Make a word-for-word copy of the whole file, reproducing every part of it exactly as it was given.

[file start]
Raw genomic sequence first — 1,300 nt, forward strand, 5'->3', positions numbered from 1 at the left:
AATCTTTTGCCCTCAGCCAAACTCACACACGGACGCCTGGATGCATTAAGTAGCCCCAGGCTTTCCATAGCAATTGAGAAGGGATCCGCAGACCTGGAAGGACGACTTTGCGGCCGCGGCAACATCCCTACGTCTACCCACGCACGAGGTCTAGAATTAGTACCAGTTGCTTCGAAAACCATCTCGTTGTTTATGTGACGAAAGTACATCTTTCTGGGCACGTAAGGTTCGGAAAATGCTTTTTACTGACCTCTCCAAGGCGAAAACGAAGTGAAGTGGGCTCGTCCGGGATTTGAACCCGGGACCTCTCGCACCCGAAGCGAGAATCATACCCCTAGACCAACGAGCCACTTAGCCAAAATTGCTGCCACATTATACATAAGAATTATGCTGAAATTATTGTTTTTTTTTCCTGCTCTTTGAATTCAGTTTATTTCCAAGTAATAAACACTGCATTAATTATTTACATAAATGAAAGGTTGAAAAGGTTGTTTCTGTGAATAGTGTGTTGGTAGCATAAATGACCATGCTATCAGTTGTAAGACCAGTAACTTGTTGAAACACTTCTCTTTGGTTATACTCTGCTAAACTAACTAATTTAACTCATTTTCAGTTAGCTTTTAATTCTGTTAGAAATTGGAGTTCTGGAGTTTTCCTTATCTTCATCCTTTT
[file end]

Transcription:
Raw genomic sequence first — 1,300 nt, forward strand, 5'->3', positions numbered from 1 at the left:
AATCTTTTGCCCTCAGCCAAACTCACACACGGACGCCTGGATGCATTAAGTAGCCCCAGGCTTTCCATAGCAATTGAGAAGGGATCCGCAGACCTGGAAGGACGACTTTGCGGCCGCGGCAACATCCCTACGTCTACCCACGCACGAGGTCTAGAATTAGTACCAGTTGCTTCGAAAACCATCTCGTTGTTTATGTGACGAAAGTACATCTTTCTGGGCACGTAAGGTTCGGAAAATGCTTTTTACTGACCTCTCCAAGGCGAAAACGAAGTGAAGTGGGCTCGTCCGGGATTTGAACCCGGGACCTCTCGCACCCGAAGCGAGAATCATACCCCTAGACCAACGAGCCACTTAGCCAAAATTGCTGCCACATTATACATAAGAATTATGCTGAAATTATTGTTTTTTTTTCCTGCTCTTTGAATTCAGTTTATTTCCAAGTAATAAACACTGCATTAATTATTTACATAAATGAAAGGTTGAAAAGGTTGTTTCTGTGAATAGTGTGTTGGTAGCATAAATGACCATGCTATCAGTTGTAAGACCAGTAACTTGTTGAAACACTTCTCTTTGGTTATACTCTGCTAAACTAACTAATTTAACTCATTTTCAGTTAGCTTTTAATTCTGTTAGAAATTGGAGTTCTGGAGTTTTCCTTATCTTCATCCTTTT